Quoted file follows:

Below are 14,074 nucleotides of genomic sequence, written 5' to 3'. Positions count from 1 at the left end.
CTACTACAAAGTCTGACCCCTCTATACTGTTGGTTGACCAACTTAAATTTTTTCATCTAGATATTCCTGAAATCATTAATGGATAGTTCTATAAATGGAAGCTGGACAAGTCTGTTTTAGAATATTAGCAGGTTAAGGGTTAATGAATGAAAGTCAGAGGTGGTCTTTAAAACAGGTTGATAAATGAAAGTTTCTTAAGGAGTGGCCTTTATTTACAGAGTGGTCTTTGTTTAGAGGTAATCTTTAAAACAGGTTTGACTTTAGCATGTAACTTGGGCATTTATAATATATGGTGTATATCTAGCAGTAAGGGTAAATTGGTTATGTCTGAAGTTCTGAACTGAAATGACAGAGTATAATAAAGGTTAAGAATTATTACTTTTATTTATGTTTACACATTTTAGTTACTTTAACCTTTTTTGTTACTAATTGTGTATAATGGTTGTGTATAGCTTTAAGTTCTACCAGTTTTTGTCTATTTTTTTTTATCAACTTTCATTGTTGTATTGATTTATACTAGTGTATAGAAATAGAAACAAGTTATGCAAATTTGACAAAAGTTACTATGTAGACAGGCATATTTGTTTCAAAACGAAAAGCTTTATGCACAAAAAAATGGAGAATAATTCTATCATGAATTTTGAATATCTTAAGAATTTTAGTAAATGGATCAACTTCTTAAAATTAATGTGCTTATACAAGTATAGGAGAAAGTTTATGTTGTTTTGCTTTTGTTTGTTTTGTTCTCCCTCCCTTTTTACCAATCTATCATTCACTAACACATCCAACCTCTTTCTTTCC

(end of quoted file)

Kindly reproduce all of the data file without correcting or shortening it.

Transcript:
Below are 14,074 nucleotides of genomic sequence, written 5' to 3'. Positions count from 1 at the left end.
CTACTACAAAGTCTGACCCCTCTATACTGTTGGTTGACCAACTTAAATTTTTTCATCTAGATATTCCTGAAATCATTAATGGATAGTTCTATAAATGGAAGCTGGACAAGTCTGTTTTAGAATATTAGCAGGTTAAGGGTTAATGAATGAAAGTCAGAGGTGGTCTTTAAAACAGGTTGATAAATGAAAGTTTCTTAAGGAGTGGCCTTTATTTACAGAGTGGTCTTTGTTTAGAGGTAATCTTTAAAACAGGTTTGACTTTAGCATGTAACTTGGGCATTTATAATATATGGTGTATATCTAGCAGTAAGGGTAAATTGGTTATGTCTGAAGTTCTGAACTGAAATGACAGAGTATAATAAAGGTTAAGAATTATTACTTTTATTTATGTTTACACATTTTAGTTACTTTAACCTTTTTTGTTACTAATTGTGTATAATGGTTGTGTATAGCTTTAAGTTCTACCAGTTTTTGTCTATTTTTTTTTATCAACTTTCATTGTTGTATTGATTTATACTAGTGTATAGAAATAGAAACAAGTTATGCAAATTTGACAAAAGTTACTATGTAGACAGGCATATTTGTTTCAAAACGAAAAGCTTTATGCACAAAAAAATGGAGAATAATTCTATCATGAATTTTGAATATCTTAAGAATTTTAGTAAATGGATCAACTTCTTAAAATTAATGTGCTTATACAAGTATAGGAGAAAGTTTATGTTGTTTTGCTTTTGTTTGTTTTGTTCTCCCTCCCTTTTTACCAATCTATCATTCACTAACACATCCAACCTCTTTCTTTCC